Business Day - Business Law and Tax Review - - BUSINESS LAW & TAX REVIEW -

Char­ter will now at­tempt to pre­scribe to in­vestors ex­actly how BEE trans­ac­tions should be fi­nanced will do lit­tle to fill in­vestors with en­thu­si­asm.

Pre­vi­ously, sanc­tions would be im­posed by the De­part­ment of Min­eral Re­sources only if there was non­com­pli­ance with the Min­ing Char­ter and the Min­eral and Petroleum Re­sources De­vel­op­ment Act. The new char­ter in­tro­duces a deem­ing pro­vi­sion in that if you fail to com­ply with cer­tain obli­ga­tions in the char­ter, then you are deemed to have also breached the act.

Al­though this is con­cern­ing, the de­ter­mi­na­tion of the le­gal na­ture of the Min­ing Char­ter is key to whether the min­is­ter has the au­thor­ity to el­e­vate a breach of the Min­ing Char­ter to that of a breach of the Min­eral and Petroleum Re­sources De­vel­op­ment Act.

The pro­vi­sions of the act oblig­ing the min­is­ter to “de­velop a broad­based so­cioe­co­nomic em­pow­er­ment char­ter” clearly clas­sify a char­ter in the cat­e­gory of guide­lines or pol­icy. Whether or not a char­ter may be el­e­vated to the sta­tus of sub­or­di­nate leg­is­la­tion re­mains un­de­cided by our courts.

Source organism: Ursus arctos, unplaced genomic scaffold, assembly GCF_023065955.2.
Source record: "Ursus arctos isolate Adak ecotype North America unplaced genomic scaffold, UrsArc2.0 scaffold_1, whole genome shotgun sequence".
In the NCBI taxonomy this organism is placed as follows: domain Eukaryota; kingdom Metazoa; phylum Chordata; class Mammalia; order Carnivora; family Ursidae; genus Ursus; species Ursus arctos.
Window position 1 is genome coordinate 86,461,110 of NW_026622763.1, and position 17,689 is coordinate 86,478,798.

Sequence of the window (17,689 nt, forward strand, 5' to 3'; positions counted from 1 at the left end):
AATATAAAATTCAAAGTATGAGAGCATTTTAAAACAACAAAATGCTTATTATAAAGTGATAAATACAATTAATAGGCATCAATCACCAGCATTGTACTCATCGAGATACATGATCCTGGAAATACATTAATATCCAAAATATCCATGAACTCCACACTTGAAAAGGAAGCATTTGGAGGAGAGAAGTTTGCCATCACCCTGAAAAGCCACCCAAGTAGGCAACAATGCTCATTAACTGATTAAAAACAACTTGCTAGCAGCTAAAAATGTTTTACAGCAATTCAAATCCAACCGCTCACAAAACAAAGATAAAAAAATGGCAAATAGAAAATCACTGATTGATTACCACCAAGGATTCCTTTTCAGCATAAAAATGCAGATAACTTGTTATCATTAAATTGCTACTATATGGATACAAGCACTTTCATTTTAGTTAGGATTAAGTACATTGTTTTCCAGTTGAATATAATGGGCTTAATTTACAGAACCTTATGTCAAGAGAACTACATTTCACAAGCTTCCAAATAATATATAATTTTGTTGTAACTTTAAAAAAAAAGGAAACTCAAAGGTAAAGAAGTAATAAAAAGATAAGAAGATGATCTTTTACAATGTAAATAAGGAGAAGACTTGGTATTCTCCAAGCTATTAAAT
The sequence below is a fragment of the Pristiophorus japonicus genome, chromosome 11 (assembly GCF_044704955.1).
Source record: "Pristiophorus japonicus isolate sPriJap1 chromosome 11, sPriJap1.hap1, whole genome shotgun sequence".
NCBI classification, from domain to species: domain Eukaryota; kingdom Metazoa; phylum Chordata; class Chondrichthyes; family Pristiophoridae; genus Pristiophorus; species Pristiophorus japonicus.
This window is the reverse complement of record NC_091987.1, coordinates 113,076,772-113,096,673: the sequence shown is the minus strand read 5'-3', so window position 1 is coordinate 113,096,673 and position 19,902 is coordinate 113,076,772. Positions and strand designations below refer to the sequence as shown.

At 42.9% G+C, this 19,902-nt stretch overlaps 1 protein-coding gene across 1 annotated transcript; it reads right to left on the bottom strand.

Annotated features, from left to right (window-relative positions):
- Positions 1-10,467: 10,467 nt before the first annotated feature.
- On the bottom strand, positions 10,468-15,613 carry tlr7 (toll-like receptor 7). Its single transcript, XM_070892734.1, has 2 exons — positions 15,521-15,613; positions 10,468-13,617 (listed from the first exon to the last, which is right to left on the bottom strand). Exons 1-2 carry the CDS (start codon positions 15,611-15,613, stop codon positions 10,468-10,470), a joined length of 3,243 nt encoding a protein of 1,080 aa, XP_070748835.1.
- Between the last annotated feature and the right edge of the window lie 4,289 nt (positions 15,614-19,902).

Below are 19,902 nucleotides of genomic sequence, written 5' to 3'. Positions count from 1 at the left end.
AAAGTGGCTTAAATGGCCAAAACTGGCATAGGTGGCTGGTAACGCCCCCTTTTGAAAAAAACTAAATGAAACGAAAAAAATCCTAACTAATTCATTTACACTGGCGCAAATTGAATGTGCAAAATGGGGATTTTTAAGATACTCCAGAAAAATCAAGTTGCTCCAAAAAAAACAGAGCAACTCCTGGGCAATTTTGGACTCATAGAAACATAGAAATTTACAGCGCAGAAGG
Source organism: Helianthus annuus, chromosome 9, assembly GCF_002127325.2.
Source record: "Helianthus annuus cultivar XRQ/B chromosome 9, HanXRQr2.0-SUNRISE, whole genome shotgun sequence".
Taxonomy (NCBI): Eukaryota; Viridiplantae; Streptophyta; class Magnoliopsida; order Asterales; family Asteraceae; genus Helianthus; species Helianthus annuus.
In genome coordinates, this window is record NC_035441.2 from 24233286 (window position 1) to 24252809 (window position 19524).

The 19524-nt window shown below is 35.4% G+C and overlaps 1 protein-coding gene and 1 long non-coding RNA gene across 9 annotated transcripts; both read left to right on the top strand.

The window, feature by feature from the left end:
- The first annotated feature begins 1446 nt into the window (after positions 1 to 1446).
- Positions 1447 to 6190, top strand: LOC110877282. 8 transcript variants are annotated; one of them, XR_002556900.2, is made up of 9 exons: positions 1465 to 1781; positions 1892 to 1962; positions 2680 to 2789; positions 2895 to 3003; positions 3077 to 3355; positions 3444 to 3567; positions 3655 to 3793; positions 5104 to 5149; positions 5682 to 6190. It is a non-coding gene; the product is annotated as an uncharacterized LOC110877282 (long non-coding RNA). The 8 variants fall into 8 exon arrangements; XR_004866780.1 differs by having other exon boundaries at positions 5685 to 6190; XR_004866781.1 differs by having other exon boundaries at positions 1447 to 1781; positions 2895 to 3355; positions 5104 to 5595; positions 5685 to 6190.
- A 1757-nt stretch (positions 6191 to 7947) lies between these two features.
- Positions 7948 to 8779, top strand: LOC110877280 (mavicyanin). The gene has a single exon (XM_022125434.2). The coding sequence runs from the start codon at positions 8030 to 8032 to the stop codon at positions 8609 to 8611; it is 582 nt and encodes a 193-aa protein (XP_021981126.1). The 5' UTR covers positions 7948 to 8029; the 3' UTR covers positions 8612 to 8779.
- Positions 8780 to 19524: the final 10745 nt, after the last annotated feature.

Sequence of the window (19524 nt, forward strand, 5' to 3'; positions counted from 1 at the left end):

In­dus­try has 30 days within which to sub­mit writ­ten rep­re­sen­ta­tions to the min­is­ter and, one hopes, this will then sig­nal the start of the con­sul­ta­tion process be­tween in­dus­try, labour and the De­part­ment of Min­eral Re­sources.

Oth­er­wise, the fu­ture for Sas­suolo is less com­pli­cated: they can sim­ply find an­other goal­keeper.

Pic­ture: iS­TOCK

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